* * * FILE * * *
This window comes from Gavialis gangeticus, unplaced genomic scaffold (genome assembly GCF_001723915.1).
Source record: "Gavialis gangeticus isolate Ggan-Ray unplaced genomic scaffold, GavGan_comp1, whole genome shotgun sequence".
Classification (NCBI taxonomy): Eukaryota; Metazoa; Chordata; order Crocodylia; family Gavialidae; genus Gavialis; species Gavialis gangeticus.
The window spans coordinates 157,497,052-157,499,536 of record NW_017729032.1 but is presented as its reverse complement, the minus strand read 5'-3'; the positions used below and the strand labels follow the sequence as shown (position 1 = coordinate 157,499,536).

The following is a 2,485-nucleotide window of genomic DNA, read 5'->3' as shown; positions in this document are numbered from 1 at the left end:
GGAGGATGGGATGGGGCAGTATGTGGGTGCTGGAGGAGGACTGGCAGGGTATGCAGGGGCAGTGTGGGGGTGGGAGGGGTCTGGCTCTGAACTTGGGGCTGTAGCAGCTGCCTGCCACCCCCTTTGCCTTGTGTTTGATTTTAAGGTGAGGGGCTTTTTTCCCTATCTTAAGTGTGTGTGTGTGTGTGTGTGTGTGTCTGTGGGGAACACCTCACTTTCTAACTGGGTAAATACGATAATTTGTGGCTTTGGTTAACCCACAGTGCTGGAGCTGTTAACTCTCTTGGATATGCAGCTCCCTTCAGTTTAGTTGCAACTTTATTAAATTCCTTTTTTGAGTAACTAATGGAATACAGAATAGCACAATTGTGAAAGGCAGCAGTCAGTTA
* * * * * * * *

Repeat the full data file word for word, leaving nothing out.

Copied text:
This window comes from Gavialis gangeticus, unplaced genomic scaffold (genome assembly GCF_001723915.1).
Source record: "Gavialis gangeticus isolate Ggan-Ray unplaced genomic scaffold, GavGan_comp1, whole genome shotgun sequence".
Classification (NCBI taxonomy): Eukaryota; Metazoa; Chordata; order Crocodylia; family Gavialidae; genus Gavialis; species Gavialis gangeticus.
The window spans coordinates 157,497,052-157,499,536 of record NW_017729032.1 but is presented as its reverse complement, the minus strand read 5'-3'; the positions used below and the strand labels follow the sequence as shown (position 1 = coordinate 157,499,536).

The following is a 2,485-nucleotide window of genomic DNA, read 5'->3' as shown; positions in this document are numbered from 1 at the left end:
GGAGGATGGGATGGGGCAGTATGTGGGTGCTGGAGGAGGACTGGCAGGGTATGCAGGGGCAGTGTGGGGGTGGGAGGGGTCTGGCTCTGAACTTGGGGCTGTAGCAGCTGCCTGCCACCCCCTTTGCCTTGTGTTTGATTTTAAGGTGAGGGGCTTTTTTCCCTATCTTAAGTGTGTGTGTGTGTGTGTGTGTGTGTCTGTGGGGAACACCTCACTTTCTAACTGGGTAAATACGATAATTTGTGGCTTTGGTTAACCCACAGTGCTGGAGCTGTTAACTCTCTTGGATATGCAGCTCCCTTCAGTTTAGTTGCAACTTTATTAAATTCCTTTTTTGAGTAACTAATGGAATACAGAATAGCACAATTGTGAAAGGCAGCAGTCAGTTA